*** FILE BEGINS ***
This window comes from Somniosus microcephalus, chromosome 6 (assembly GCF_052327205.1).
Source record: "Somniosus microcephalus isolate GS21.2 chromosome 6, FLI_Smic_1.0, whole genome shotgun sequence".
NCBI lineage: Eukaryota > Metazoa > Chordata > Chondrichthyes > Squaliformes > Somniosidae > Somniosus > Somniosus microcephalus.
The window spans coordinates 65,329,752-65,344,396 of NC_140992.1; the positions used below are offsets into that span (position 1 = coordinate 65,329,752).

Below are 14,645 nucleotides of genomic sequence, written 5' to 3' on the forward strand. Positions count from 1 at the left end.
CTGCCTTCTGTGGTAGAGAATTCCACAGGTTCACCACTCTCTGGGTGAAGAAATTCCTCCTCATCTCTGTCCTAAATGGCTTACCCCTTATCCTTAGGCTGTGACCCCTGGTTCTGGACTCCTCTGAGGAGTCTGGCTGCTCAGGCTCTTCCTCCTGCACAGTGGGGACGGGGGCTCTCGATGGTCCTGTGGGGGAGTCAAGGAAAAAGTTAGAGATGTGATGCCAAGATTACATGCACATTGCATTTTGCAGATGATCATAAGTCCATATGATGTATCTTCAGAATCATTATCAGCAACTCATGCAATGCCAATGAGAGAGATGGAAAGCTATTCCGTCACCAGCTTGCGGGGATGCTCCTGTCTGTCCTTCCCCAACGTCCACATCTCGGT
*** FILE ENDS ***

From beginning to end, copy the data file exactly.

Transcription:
This window comes from Somniosus microcephalus, chromosome 6 (assembly GCF_052327205.1).
Source record: "Somniosus microcephalus isolate GS21.2 chromosome 6, FLI_Smic_1.0, whole genome shotgun sequence".
NCBI lineage: Eukaryota > Metazoa > Chordata > Chondrichthyes > Squaliformes > Somniosidae > Somniosus > Somniosus microcephalus.
The window spans coordinates 65,329,752-65,344,396 of NC_140992.1; the positions used below are offsets into that span (position 1 = coordinate 65,329,752).

Below are 14,645 nucleotides of genomic sequence, written 5' to 3' on the forward strand. Positions count from 1 at the left end.
CTGCCTTCTGTGGTAGAGAATTCCACAGGTTCACCACTCTCTGGGTGAAGAAATTCCTCCTCATCTCTGTCCTAAATGGCTTACCCCTTATCCTTAGGCTGTGACCCCTGGTTCTGGACTCCTCTGAGGAGTCTGGCTGCTCAGGCTCTTCCTCCTGCACAGTGGGGACGGGGGCTCTCGATGGTCCTGTGGGGGAGTCAAGGAAAAAGTTAGAGATGTGATGCCAAGATTACATGCACATTGCATTTTGCAGATGATCATAAGTCCATATGATGTATCTTCAGAATCATTATCAGCAACTCATGCAATGCCAATGAGAGAGATGGAAAGCTATTCCGTCACCAGCTTGCGGGGATGCTCCTGTCTGTCCTTCCCCAACGTCCACATCTCGGT